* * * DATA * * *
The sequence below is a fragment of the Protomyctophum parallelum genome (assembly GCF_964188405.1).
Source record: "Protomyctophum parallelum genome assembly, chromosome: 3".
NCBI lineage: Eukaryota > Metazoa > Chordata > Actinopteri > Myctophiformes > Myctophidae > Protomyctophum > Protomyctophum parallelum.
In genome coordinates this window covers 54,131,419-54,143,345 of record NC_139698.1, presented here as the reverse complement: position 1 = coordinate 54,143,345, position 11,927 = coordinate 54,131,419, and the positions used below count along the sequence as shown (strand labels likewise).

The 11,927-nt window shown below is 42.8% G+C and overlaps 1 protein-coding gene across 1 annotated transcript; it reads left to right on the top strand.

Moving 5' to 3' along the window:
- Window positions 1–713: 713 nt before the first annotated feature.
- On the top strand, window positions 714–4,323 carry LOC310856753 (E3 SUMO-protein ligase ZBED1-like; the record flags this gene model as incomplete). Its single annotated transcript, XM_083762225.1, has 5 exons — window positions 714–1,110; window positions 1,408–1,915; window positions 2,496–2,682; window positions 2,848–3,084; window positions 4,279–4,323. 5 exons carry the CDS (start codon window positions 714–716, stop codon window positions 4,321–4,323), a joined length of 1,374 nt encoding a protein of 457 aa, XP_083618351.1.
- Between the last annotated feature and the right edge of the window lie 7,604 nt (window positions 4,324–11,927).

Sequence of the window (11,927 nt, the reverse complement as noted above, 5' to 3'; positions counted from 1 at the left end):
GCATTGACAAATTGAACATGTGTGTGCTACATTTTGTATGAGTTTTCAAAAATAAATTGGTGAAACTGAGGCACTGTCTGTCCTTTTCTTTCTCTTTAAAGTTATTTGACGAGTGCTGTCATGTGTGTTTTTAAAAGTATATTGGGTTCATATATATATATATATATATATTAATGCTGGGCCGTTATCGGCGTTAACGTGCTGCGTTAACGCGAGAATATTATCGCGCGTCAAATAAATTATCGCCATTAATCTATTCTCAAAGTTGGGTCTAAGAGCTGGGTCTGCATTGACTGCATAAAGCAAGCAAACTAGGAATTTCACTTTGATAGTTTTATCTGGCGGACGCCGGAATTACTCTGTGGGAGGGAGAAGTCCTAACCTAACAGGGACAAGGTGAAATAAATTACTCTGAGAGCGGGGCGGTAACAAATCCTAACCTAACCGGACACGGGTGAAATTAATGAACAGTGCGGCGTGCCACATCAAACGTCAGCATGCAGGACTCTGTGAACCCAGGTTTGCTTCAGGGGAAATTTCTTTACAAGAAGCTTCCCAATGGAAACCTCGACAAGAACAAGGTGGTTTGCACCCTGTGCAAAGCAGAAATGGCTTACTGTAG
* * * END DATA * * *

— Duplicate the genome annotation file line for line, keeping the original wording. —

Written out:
The sequence below is a fragment of the Protomyctophum parallelum genome (assembly GCF_964188405.1).
Source record: "Protomyctophum parallelum genome assembly, chromosome: 3".
NCBI lineage: Eukaryota > Metazoa > Chordata > Actinopteri > Myctophiformes > Myctophidae > Protomyctophum > Protomyctophum parallelum.
In genome coordinates this window covers 54,131,419-54,143,345 of record NC_139698.1, presented here as the reverse complement: position 1 = coordinate 54,143,345, position 11,927 = coordinate 54,131,419, and the positions used below count along the sequence as shown (strand labels likewise).

The 11,927-nt window shown below is 42.8% G+C and overlaps 1 protein-coding gene across 1 annotated transcript; it reads left to right on the top strand.

Moving 5' to 3' along the window:
- Window positions 1–713: 713 nt before the first annotated feature.
- On the top strand, window positions 714–4,323 carry LOC310856753 (E3 SUMO-protein ligase ZBED1-like; the record flags this gene model as incomplete). Its single annotated transcript, XM_083762225.1, has 5 exons — window positions 714–1,110; window positions 1,408–1,915; window positions 2,496–2,682; window positions 2,848–3,084; window positions 4,279–4,323. 5 exons carry the CDS (start codon window positions 714–716, stop codon window positions 4,321–4,323), a joined length of 1,374 nt encoding a protein of 457 aa, XP_083618351.1.
- Between the last annotated feature and the right edge of the window lie 7,604 nt (window positions 4,324–11,927).

Sequence of the window (11,927 nt, the reverse complement as noted above, 5' to 3'; positions counted from 1 at the left end):
GCATTGACAAATTGAACATGTGTGTGCTACATTTTGTATGAGTTTTCAAAAATAAATTGGTGAAACTGAGGCACTGTCTGTCCTTTTCTTTCTCTTTAAAGTTATTTGACGAGTGCTGTCATGTGTGTTTTTAAAAGTATATTGGGTTCATATATATATATATATATATATTAATGCTGGGCCGTTATCGGCGTTAACGTGCTGCGTTAACGCGAGAATATTATCGCGCGTCAAATAAATTATCGCCATTAATCTATTCTCAAAGTTGGGTCTAAGAGCTGGGTCTGCATTGACTGCATAAAGCAAGCAAACTAGGAATTTCACTTTGATAGTTTTATCTGGCGGACGCCGGAATTACTCTGTGGGAGGGAGAAGTCCTAACCTAACAGGGACAAGGTGAAATAAATTACTCTGAGAGCGGGGCGGTAACAAATCCTAACCTAACCGGACACGGGTGAAATTAATGAACAGTGCGGCGTGCCACATCAAACGTCAGCATGCAGGACTCTGTGAACCCAGGTTTGCTTCAGGGGAAATTTCTTTACAAGAAGCTTCCCAATGGAAACCTCGACAAGAACAAGGTGGTTTGCACCCTGTGCAAAGCAGAAATGGCTTACTGTAG